Home > filosoofia, Michel Foucault > Michel Foucault “The Analytic of Finitude”

Michel Foucault “The Analytic of Finitude”

Foucault, Michel 2008. The Order of Things. An Archaeology of Human Sciences. London; New York: Routledge.

The Analytic of Finitude

In one sense, man is governed by labour, life, and language: his concrete existence finds its determinations in them; it is possible to have access to him only through his words, his organism, the objects he makes – as though it is they who possess the truth in the first place (and they alone perhaps); and he, as soon as he thinks, merely unveils himself to his own eyes in the form of a being who is already, in a necessarily subjacent density, in an irreducible anteriority, a living being, an instrument of production, a vehicle for words which exist before him. All these contents that his knowledge reveals to him as exterior to himself, and older than his own birth, anticipate him, overhang him with all their solidity, and traverse him as though he were merely an object of nature, a face doomed to be erased in the course of history. Man’s finitude is heralded – and imperiously so – in the positivity of knowledge; we know that man is finite, as we know the anatomy of the brain, the mechanics of production costs, or the system of IndoEuropean conjugation; or rather, like a watermark running through all these solid, positive, and full forms, we perceive the finitude and limits they impose, we sense, as though on their blank reverse sides, all that they make impossible. (341-342)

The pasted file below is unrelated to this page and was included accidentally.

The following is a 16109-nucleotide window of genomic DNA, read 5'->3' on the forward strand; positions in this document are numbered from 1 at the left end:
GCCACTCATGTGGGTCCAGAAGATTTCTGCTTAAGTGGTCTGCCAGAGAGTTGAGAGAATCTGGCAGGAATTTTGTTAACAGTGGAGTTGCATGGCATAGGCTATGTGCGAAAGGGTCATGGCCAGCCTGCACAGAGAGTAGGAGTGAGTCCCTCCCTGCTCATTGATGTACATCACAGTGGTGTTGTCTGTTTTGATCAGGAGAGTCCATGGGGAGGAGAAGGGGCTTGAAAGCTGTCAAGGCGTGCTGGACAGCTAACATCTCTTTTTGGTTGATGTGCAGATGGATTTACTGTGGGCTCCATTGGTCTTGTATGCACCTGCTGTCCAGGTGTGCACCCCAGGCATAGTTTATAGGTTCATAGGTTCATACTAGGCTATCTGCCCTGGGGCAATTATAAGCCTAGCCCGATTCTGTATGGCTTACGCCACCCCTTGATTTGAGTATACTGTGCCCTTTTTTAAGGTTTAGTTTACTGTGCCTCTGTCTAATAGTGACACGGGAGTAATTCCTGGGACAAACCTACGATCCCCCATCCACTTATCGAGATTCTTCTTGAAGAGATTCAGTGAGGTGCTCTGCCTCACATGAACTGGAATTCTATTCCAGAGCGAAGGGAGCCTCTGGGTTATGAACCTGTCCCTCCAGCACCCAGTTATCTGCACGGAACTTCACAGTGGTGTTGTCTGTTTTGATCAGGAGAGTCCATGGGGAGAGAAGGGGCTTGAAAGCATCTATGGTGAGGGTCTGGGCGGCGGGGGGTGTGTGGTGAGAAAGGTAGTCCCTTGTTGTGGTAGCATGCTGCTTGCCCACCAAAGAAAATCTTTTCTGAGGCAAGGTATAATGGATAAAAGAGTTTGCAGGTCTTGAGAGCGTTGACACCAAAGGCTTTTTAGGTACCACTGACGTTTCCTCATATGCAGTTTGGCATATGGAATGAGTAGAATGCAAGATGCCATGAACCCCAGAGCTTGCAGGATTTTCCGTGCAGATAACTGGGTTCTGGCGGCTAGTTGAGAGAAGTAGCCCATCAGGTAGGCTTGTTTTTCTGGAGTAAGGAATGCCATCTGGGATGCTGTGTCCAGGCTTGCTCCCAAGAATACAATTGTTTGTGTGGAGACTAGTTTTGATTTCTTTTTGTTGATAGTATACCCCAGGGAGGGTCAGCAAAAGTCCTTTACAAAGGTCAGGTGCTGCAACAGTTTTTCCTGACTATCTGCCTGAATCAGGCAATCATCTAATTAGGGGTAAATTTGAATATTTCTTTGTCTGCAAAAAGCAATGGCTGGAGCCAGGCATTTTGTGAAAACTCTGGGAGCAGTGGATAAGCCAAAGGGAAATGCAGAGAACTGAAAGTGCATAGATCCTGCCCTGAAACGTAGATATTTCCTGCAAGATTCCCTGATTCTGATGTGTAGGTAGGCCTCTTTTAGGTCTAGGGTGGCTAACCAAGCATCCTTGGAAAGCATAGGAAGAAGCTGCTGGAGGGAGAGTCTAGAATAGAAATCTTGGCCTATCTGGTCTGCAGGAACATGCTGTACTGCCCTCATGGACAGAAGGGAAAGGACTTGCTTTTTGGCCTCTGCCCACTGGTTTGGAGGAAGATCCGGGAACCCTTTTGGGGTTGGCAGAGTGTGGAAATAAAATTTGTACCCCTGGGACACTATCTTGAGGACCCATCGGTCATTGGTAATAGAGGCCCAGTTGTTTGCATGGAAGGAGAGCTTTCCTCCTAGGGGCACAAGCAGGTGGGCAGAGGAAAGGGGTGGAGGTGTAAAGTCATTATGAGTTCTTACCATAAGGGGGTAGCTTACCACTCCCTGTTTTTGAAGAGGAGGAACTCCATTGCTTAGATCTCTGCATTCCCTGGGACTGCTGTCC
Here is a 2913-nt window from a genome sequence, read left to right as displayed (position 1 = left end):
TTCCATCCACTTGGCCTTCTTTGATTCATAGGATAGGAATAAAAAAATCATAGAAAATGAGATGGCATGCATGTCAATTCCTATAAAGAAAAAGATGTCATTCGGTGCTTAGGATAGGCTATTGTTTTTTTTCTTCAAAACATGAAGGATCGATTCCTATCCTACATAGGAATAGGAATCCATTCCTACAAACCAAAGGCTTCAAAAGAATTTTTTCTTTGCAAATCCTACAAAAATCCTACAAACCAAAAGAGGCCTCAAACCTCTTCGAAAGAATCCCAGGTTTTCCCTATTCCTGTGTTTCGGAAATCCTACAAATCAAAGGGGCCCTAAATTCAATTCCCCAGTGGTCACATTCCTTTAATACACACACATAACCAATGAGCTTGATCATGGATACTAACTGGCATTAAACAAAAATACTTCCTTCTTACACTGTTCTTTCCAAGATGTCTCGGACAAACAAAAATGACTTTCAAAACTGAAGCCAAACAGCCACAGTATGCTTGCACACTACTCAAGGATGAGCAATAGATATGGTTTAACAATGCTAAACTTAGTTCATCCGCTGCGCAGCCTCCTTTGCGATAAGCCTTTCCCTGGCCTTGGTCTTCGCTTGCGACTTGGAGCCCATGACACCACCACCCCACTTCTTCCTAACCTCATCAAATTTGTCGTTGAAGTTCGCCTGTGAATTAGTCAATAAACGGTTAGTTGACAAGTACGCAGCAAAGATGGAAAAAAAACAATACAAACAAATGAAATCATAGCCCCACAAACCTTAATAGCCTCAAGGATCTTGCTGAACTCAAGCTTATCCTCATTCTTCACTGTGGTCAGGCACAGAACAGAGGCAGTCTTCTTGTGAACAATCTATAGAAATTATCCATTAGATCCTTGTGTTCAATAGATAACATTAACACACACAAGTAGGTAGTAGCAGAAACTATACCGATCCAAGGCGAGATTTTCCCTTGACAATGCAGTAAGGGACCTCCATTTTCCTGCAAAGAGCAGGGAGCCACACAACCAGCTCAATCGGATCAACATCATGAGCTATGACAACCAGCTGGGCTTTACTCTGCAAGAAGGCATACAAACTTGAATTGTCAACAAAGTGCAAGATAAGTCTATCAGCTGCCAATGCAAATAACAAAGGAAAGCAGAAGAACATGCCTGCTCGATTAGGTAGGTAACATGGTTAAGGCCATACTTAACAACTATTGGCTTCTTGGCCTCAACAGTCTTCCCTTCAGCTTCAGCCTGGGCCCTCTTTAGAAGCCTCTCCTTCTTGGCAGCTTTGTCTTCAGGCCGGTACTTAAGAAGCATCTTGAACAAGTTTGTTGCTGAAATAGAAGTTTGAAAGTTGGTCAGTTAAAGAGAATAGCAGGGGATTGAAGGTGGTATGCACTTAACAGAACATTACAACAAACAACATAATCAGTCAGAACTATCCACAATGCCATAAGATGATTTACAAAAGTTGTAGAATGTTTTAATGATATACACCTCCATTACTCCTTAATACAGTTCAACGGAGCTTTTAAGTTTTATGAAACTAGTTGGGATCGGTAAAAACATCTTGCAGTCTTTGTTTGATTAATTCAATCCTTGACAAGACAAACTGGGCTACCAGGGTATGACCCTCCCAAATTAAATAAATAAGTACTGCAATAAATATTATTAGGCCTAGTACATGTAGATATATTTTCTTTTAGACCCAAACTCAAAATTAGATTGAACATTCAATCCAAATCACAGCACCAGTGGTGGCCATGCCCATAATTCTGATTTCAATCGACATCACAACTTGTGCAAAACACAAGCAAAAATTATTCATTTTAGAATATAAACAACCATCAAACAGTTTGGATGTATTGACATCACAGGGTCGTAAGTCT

Heralded in positivity, man’s finitude is outlined in the paradoxical form of the endless; rather than the rigour of limitation, it indicates the monotony of a journey which, though it probably has no end, is nevertheless not without hope. (342)

At the foundation of all the empirical positivities, and of everything that can indicate itself as a concrete limitation of man’s existence, we discover a finitude – which is in a sense the same: it is marked by the spatiality of the body, the yawning of desire, and the time of language; and yet it is radically other: in this sense, the limitation is expressed not as a determination imposed upon man from outside (because he has a nature or a history), but as a fundamental finitude which rests on nothing but its own existence as fact, and opens upon the positivity of all concrete limitation. (343)

[…] the death that anonymously gnaws at the daily existence of the living being is the same as that fundamental death on the basis of which my empirical life is given to me; the desire that links and separates men in the neutrality of the economic process is the same as that on the basis of which everything is desirable for me; the time that bears languages along upon it, that takes up its place within them and finally wears them out, is the same time that draws my discourse out, even before I have pronounced it, into a succession that no man can master. (344)

Hence the interminable to and fro of a double system of reference: if man’s knowledge is finite, it is because he is trapped, without possibility of liberation, within the positive contents of language, labour, and life; and inversely, if life, labour, and language may be posited in their positivity, it is because knowledge has finite forms. (345)

  1. No comments yet.
  1. No trackbacks yet.

Leave a Reply

Fill in your details below or click an icon to log in:

WordPress.com Logo

You are commenting using your WordPress.com account. Log Out / Change )

Twitter picture

You are commenting using your Twitter account. Log Out / Change )

Facebook photo

You are commenting using your Facebook account. Log Out / Change )

Google+ photo

You are commenting using your Google+ account. Log Out / Change )

Connecting to %s

%d bloggers like this: